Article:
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South Korea threatens operators of unregistered crypto exchanges with jail time

2 min read

TL;DR Breakdown

  • Authorities in Korea warns of clampdown on exchange firms again.
  • Says unregistered crypto firm risks 5 years jail term or $43,500 fine.
  • Exchange firms revolt against stringent crypto regulation in South Korea.

South Korea has again warned unregistered crypto firms that they risk paying heavy fines or even bagging jail terms if they don’t voluntarily get registered by the 24th of September.

Reports have it that the country’s constitution under the specific Financial Information Act can be punished with five years imprisonment sentence or a fine of up 50 million Won ( $43,500) if they operate without getting registered.

Authorities in South Korea sounded the warning again on Thursday, noting that it affects both local crypto firms and foreign exchange firms operating in the South Korean market.

They also encouraged residents in the country to check to see if their exchange is registered by September 25 to avoid any related penalties.

The announcement comes against the backdrop of a crackdown on crypto regulation firms across the world. Earlier this week, the European Union announced plans to crack down on the sending and receiving of cryptocurrency in the hope of limiting money laundering. The US has also picked a quarrel with the crypto world recently, among many other crackdowns faced by cryptocurrencies.

However, both regulators in South Korea and exchange firms have been getting it right with regulation as exchange firms fought back at a point and threatened to sue the government over stringent regulatory measures metered on them.

Exchange firms in South Korea to sue government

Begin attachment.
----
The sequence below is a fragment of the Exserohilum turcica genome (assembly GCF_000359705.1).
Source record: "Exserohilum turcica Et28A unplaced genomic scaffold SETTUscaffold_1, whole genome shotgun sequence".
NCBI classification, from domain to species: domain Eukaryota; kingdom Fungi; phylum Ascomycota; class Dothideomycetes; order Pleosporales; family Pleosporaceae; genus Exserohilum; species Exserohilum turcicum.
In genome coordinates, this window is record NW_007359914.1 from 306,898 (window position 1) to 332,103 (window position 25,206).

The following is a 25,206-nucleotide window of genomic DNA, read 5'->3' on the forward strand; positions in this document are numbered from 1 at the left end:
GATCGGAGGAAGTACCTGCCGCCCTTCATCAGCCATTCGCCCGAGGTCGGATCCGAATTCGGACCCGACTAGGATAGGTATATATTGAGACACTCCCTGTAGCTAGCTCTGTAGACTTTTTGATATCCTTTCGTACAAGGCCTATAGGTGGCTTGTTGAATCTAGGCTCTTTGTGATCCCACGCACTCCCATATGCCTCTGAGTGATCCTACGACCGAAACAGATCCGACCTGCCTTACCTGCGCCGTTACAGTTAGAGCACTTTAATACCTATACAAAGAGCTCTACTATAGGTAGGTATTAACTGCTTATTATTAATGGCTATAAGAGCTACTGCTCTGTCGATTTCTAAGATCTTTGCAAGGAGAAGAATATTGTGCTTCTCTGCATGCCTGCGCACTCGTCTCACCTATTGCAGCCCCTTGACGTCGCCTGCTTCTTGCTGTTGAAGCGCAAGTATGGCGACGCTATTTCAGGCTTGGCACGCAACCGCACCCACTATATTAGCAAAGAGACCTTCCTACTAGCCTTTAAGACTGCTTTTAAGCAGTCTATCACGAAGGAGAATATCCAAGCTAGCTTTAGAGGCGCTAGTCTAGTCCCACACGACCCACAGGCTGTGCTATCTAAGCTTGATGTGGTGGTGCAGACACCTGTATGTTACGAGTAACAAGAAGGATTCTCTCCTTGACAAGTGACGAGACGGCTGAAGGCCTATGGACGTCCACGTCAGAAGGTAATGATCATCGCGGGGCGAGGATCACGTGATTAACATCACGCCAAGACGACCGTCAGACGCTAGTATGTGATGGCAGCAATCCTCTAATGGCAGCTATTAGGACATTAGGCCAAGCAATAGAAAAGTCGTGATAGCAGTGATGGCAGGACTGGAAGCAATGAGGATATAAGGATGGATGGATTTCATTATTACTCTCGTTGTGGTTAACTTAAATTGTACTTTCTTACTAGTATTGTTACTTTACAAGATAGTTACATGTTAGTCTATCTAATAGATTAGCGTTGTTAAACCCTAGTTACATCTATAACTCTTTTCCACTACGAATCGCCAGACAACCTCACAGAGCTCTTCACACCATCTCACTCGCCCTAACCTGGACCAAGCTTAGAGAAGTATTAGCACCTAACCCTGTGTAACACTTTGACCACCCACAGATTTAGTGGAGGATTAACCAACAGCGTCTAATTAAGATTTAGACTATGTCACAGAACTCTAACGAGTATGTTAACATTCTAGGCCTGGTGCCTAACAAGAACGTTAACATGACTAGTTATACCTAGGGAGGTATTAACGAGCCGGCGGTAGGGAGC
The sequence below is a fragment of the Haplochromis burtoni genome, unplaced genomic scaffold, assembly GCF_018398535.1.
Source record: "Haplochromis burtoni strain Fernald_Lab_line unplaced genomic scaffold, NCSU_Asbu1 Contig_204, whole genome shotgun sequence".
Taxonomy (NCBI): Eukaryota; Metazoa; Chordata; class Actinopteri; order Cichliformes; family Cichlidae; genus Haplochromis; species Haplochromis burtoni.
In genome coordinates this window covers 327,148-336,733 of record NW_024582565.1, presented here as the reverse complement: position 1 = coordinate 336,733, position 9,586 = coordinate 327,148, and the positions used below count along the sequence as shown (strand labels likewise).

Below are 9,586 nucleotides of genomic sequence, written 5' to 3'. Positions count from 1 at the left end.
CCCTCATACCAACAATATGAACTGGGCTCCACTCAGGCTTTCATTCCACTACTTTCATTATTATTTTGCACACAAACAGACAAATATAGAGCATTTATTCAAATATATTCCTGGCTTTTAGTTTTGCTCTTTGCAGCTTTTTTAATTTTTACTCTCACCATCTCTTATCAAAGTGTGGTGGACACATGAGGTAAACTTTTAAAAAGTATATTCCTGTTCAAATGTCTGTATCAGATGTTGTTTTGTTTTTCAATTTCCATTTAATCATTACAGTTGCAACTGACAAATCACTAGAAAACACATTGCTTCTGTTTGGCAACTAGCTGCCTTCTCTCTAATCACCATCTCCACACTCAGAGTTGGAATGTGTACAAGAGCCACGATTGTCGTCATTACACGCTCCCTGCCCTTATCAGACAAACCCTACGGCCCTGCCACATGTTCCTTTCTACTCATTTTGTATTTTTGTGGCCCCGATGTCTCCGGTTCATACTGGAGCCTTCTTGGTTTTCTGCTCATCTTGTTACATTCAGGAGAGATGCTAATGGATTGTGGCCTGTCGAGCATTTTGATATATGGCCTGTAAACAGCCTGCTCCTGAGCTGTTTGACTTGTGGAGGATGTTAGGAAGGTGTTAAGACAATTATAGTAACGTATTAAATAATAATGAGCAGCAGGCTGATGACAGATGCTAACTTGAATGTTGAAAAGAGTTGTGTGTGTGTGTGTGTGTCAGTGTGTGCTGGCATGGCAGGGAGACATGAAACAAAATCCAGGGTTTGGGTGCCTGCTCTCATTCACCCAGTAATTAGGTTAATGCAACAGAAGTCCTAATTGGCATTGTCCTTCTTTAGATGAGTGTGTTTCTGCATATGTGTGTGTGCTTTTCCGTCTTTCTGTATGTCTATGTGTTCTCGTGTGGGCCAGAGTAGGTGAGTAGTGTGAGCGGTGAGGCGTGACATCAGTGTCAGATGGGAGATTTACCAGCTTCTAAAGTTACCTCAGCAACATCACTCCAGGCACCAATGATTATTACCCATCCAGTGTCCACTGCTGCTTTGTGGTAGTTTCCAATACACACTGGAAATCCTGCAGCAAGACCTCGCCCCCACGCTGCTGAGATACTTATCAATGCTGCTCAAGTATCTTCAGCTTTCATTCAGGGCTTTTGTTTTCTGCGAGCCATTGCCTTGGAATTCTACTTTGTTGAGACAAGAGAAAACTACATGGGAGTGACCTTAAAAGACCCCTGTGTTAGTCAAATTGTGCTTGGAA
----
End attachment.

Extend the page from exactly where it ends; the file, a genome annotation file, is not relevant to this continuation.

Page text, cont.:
Crypto exchange firms considered revolting in South Korea and sue the government to court over stiff and unfavorable regulations which they have been subjected to comply with.

Reports went viral that they were seriously planning to take legal actions against the government.

The most recent regulation causing the stir of a lawsuit is the one that will require them to have a real-name account at a local bank by September. It appears that regulation would push too many smaller trading platforms out of business, so they opt to file a lawsuit.

Exchanges have been making frantic efforts to meet the criteria to get registered in the country. Many exchanges engaged in mass delisting of altcoins to set up their chances of remaining afloat by September 24.

All these actions with no headway insight for many small crypto firms made them consider revolting and dragging the government to court to guarantee their survival beyond September.

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All content in this article is for informational purposes only and in no way serves as investment advice. Investing in cryptocurrencies, commodities and stocks is very risky and can lead to capital losses.

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